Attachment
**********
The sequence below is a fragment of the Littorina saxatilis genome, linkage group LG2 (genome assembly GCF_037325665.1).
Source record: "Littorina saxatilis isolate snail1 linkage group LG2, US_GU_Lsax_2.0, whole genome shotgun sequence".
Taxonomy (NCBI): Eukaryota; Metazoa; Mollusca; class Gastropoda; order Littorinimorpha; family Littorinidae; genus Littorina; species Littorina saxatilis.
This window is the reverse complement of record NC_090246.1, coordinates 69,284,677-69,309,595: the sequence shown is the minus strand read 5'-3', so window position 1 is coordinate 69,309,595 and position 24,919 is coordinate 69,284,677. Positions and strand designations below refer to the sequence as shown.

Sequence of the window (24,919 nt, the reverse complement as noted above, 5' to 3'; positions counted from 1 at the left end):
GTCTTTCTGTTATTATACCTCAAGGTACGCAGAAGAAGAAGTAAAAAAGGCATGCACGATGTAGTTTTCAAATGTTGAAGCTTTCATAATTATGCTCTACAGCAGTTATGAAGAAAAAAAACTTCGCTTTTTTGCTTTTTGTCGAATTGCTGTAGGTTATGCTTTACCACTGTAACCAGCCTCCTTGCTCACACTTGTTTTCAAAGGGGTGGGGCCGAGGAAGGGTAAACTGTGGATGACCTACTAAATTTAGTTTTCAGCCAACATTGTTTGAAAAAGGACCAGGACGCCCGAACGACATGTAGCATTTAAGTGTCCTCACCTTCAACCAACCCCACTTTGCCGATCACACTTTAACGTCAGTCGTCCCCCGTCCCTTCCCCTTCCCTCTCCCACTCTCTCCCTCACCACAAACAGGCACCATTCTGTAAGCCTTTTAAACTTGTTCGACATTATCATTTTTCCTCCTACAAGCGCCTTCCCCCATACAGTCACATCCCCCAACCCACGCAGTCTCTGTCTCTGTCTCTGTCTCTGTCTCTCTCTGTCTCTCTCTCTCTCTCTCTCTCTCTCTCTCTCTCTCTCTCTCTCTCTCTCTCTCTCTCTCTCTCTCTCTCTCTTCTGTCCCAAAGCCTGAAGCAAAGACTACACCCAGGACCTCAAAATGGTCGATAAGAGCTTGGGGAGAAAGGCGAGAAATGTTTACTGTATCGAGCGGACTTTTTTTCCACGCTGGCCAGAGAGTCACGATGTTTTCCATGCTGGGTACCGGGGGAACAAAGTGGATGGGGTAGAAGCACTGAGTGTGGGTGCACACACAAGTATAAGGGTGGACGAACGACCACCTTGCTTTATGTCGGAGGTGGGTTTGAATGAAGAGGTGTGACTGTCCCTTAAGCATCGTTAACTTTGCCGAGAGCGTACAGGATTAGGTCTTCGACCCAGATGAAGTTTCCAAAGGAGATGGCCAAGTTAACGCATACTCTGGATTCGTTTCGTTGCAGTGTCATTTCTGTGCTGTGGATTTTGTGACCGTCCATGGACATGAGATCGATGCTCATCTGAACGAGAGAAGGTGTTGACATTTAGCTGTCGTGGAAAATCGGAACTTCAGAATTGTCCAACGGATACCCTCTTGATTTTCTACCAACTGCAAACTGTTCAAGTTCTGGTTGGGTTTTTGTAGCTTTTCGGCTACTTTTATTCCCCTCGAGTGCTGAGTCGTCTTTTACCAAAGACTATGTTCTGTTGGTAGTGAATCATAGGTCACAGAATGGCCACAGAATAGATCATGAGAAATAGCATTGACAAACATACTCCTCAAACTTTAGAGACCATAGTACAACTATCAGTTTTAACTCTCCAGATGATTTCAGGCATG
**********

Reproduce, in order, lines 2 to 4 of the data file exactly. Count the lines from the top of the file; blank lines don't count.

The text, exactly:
Source record: "Littorina saxatilis isolate snail1 linkage group LG2, US_GU_Lsax_2.0, whole genome shotgun sequence".
Taxonomy (NCBI): Eukaryota; Metazoa; Mollusca; class Gastropoda; order Littorinimorpha; family Littorinidae; genus Littorina; species Littorina saxatilis.
This window is the reverse complement of record NC_090246.1, coordinates 69,284,677-69,309,595: the sequence shown is the minus strand read 5'-3', so window position 1 is coordinate 69,309,595 and position 24,919 is coordinate 69,284,677. Positions and strand designations below refer to the sequence as shown.